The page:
Resilience, Peace and Security

As NATO looks to expand, many may still wonder: how does it work?

NATO Secretary-General Jens Stoltenberg adressing Davos 2022

NATO Secretary-General Jens Stoltenberg addressing Davos 2022 on Wednesday, May 25, 2022. Image: World Economic Forum/Manuel Lope

John Letzing
Digital Editor, World Economic Forum
Anna Bruce-Lockhart
Editorial Lead, World Economic Forum
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International Security

This article is part of: World Economic Forum Annual Meeting

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  • The North Atlantic Treaty Organization (NATO) may admit Finland and Sweden as members following Russia’s invasion of Ukraine.
  • That’s spurred greater interest in how the military alliance functions.
  • Its most fundamental feature is an obligation to assist fellow members that have been attacked.

When Hurricane Katrina ripped through the US Gulf Coast in 2005, one seemingly unlikely entity came to the aid of people in desperate need of food and medical supplies: a transatlantic military alliance forged in the depths of the Cold War.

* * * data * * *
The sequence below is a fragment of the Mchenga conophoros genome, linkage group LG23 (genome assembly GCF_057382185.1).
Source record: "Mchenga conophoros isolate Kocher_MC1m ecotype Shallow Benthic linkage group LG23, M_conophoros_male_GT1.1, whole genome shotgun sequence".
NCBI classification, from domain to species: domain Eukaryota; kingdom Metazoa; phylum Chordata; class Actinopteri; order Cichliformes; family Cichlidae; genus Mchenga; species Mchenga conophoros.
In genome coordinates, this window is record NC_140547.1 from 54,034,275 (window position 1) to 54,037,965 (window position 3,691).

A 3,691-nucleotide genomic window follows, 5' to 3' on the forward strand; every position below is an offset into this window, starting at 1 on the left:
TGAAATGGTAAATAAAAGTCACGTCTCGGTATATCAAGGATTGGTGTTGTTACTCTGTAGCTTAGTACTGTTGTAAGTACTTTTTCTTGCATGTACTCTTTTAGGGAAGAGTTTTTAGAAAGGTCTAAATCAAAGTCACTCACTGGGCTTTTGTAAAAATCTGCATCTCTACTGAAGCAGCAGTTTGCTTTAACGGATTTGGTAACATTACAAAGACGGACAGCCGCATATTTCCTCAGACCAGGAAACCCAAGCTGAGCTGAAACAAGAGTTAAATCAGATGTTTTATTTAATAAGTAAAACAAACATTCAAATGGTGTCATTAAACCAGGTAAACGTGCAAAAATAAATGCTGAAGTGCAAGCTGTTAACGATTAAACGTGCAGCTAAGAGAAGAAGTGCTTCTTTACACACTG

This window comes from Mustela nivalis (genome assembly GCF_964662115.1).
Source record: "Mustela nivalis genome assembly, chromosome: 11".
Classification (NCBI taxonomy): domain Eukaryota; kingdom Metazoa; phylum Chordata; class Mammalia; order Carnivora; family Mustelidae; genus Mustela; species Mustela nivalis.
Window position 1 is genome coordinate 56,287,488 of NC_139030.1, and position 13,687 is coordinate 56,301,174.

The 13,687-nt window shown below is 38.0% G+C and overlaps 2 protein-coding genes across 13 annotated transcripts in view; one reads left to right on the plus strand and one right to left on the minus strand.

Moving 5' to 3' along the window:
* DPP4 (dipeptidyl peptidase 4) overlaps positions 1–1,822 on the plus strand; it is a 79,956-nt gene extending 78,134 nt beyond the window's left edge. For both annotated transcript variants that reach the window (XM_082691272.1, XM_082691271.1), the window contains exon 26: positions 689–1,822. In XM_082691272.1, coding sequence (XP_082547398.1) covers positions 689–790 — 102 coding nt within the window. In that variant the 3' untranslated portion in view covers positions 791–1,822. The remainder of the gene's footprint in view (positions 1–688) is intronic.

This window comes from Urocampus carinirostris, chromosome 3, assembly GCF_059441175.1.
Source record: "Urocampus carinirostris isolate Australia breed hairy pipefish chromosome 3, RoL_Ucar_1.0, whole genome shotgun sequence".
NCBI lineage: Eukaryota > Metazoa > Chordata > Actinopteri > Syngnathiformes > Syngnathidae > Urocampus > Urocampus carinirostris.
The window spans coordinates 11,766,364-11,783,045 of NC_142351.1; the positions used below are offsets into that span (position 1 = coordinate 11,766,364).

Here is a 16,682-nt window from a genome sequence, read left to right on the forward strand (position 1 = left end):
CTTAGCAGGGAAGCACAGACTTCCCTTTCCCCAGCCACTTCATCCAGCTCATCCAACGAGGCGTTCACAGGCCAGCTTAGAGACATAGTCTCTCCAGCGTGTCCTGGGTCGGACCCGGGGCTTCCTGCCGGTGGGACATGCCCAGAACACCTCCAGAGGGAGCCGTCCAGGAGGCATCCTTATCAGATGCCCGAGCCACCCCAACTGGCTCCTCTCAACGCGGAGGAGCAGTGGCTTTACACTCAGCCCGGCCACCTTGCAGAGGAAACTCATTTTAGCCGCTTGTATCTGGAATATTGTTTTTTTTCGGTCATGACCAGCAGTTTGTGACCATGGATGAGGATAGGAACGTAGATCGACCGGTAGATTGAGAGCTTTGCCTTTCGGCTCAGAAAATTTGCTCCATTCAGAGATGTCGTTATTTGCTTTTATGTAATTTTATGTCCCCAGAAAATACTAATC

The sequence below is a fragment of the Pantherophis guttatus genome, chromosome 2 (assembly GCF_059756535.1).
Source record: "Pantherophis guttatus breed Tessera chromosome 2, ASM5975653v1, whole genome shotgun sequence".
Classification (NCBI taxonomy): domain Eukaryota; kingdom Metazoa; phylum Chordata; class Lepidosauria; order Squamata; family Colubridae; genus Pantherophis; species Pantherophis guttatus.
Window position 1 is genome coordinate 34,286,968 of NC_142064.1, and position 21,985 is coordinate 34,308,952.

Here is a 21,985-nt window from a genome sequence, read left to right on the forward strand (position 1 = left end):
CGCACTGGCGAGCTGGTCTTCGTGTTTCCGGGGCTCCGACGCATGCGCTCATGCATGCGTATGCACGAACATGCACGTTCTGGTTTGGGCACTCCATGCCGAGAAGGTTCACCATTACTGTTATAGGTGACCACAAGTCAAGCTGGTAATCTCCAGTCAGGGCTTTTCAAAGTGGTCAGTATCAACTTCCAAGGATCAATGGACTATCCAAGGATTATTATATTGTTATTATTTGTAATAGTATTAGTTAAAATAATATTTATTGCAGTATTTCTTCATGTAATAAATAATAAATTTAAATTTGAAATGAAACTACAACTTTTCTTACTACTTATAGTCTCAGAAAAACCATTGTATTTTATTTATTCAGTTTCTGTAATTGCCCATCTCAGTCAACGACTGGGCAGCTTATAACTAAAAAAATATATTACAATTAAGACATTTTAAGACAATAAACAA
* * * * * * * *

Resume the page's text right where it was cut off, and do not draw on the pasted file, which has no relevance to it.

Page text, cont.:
NATO’s disaster-relief capacity is one aspect of a vast, multifaceted mission that spans a hemisphere and has serious implications for its member states.

Its architecture is now drawing greater attention as it moves to expand. “Finlandization” may have become a byword for hardened neutrality over the years, yet Finland is seeking NATO entry in response to Russia’s eye-opening invasion of Ukraine. Sweden, too, has bucked its longstanding independence by applying to join.

This planned enlargement has the “complete backing” of the US, a place with a history of NATO criticism; in particular of the Article 5 obligation to assist allies potentially less keen on military spending. Skeptical Americans may want to note, however, that the first time Article 5 was ever invoked was in response to the 9/11 terrorist attacks in the US.

“NATO is the most successful political and defense alliance in the history of nation states,” said former Finnish Prime Minister Alexander Stubb. “It won the Cold War without firing a shot.”